Kotsubukko: Kameda’s Long-Selling Sweet Fried Rice Crackers

The prefecture where I live, Niigata is known as one of the major rice production areas in Japan. The harvested rice not only has a good reputation for being tasty, but also is processed and turned into specialties.

Such Niigata’s specialties include “Sake (酒)” rice wine and “Senbei (煎餅)” rice crackers, and in the prefecture there are many nationally famous Sake breweries and Senbei manufacturers. 

For example, “Kameda Seika (亀田製菓)” is one of them, which is a leading Japanese confectionery company well-known for their rice cracker products including Senbei. 

In fact, the company boasts a large number of long-selling rice snacks, which include the products, Age Ichiban, Happy Turn, and what I purchased this time for this blog article Kotsubukko. 

Kameda Seika Kotsubukko (亀田製菓 こつぶっこ)

Kameda Seika Kotsubukko

As you can guess from the drawings of characters on the package, Kameda Seika Kotsubukko is a snack food marketed especially towards children. It is a deep-fried rice cracker released in 1982 and classified as an “Age Senbei (揚げ煎餅)“.

The package contains 4 small bags of fried rice crackers. The golden brown rice snack looks kind of similar to the “Kabukiage (歌舞伎揚)” fried rice cracker due to its uneven surface.

Kameda Seika Kotsubukko Rice Crackers

Amanoya Kabukiage Rice Crackers

But compared to the latter, the former is bite-sized, small in size as “Kotsubu (こつぶ, 小粒)” means “small grain (piece)” in Japanese.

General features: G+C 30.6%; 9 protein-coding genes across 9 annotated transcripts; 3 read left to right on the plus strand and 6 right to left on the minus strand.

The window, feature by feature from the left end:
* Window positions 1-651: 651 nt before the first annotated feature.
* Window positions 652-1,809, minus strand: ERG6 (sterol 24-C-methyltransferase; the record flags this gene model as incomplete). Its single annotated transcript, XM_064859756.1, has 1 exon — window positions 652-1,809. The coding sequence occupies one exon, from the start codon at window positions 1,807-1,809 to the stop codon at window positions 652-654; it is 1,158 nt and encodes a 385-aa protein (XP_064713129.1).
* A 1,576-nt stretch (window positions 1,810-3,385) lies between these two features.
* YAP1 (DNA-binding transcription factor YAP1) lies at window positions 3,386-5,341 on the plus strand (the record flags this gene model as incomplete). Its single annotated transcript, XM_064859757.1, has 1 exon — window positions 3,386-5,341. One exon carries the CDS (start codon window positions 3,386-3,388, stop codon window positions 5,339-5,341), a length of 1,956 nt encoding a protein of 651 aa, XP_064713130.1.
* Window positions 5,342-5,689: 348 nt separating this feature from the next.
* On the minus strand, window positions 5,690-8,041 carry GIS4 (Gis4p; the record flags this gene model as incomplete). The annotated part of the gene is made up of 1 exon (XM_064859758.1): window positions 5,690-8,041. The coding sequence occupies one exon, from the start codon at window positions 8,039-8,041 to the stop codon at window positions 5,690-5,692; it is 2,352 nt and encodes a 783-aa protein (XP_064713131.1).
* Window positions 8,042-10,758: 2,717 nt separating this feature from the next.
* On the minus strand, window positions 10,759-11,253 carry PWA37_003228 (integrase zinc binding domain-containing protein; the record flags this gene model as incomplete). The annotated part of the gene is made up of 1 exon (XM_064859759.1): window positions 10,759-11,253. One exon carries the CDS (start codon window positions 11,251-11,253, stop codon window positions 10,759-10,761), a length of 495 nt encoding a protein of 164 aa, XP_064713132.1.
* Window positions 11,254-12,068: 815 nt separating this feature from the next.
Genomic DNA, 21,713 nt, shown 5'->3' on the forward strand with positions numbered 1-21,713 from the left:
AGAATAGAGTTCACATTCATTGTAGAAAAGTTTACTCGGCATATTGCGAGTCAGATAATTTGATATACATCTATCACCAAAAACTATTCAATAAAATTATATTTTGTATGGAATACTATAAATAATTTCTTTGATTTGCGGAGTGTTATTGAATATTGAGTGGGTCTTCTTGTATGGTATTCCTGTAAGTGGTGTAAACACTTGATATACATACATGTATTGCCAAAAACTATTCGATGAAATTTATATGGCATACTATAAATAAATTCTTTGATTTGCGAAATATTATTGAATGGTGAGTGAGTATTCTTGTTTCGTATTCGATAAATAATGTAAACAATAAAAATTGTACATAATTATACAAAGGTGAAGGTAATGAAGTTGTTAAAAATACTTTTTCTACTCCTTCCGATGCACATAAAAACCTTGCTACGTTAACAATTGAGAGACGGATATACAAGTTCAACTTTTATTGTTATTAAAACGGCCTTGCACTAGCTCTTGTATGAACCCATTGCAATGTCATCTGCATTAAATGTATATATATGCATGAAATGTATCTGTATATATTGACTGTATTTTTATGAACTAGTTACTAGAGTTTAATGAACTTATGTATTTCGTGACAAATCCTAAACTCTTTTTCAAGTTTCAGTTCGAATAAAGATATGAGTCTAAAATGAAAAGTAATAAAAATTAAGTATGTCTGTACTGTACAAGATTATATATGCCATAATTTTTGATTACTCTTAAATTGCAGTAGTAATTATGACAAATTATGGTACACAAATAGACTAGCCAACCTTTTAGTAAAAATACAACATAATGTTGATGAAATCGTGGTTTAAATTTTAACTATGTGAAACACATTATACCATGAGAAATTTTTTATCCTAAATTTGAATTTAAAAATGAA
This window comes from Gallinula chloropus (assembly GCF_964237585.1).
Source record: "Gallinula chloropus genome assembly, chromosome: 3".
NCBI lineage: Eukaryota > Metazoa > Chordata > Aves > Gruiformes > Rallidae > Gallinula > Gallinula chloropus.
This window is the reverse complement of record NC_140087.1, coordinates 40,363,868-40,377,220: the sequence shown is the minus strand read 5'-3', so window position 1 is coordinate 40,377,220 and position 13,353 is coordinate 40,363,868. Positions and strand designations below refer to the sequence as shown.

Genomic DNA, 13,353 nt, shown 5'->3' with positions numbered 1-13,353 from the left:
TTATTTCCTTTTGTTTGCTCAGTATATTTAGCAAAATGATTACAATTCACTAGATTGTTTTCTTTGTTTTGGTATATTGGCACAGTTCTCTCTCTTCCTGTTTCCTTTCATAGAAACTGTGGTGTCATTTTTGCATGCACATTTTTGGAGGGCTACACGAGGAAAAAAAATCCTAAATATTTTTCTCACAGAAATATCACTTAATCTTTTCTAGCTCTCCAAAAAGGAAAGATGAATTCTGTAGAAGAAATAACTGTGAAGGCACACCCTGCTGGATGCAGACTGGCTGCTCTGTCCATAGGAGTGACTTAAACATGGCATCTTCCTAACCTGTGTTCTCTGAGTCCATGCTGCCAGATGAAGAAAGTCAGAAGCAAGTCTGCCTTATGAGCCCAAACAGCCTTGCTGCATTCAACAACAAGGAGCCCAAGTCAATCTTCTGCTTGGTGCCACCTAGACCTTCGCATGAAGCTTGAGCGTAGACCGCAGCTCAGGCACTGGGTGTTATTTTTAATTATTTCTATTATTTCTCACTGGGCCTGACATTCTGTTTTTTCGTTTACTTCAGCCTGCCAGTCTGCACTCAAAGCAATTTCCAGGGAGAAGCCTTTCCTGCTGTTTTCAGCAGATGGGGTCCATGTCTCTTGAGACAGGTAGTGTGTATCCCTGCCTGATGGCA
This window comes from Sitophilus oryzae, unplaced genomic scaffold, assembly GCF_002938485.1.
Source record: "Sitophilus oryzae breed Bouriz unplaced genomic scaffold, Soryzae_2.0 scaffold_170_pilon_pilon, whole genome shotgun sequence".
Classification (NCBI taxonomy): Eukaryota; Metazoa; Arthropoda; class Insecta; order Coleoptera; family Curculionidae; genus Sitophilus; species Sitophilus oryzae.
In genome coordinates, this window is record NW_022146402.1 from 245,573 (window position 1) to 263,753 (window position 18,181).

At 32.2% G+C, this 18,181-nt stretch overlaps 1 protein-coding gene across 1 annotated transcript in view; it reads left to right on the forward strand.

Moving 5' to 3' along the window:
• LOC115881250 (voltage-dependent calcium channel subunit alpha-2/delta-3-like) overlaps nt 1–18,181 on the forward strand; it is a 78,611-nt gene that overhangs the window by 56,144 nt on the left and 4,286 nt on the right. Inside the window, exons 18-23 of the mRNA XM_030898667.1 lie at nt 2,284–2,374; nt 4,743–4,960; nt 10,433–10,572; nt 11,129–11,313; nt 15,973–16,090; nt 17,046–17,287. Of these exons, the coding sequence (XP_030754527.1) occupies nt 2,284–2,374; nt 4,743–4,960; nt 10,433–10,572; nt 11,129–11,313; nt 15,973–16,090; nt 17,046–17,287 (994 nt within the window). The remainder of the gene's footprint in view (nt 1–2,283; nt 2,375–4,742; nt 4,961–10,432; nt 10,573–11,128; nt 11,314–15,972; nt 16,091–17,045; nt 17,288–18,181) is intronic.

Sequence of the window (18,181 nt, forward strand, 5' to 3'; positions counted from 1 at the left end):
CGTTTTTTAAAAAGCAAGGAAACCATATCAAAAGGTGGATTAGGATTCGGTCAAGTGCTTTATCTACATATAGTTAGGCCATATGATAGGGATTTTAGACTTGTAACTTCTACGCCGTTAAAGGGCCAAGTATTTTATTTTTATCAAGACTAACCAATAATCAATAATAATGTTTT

Kotsubukko Rice Crackers

Kotsubukko has a nice crunch that everyone comes to like. Besides, since the Japanese rice cracker is produced and sold mainly for children, its taste is light and sweet. In fact, it is seasoned with honey, which gives the snack a gentle sweetness.


Kameda Seika Kotsubukko Nutrition Facts

Kameda Seika Kotsubukko Ingredients

For the health of kids, the Kotsubukko rice cracker also contains calcium. The ingredients used in the snack are non-glutinous Uruchi rice, vegetable fat and oil, soy sauce (including wheat and soybeans), sugar, honey, starch, isomaltooligosaccharide, spices, powdered soy sauce, salt, processed starch, shell calcium, seasonings (including amino acid), caramel pigment, paprika pigment, and trehalose.


Hi, I'm Tomo, a Japanese blogger living in Niigata Prefecture, Japan. For the purpose of enriching your life, I would like to introduce things about Japan on this blog, especially unique Japanese products, cooking recipes, cultures, and facts and trivia.

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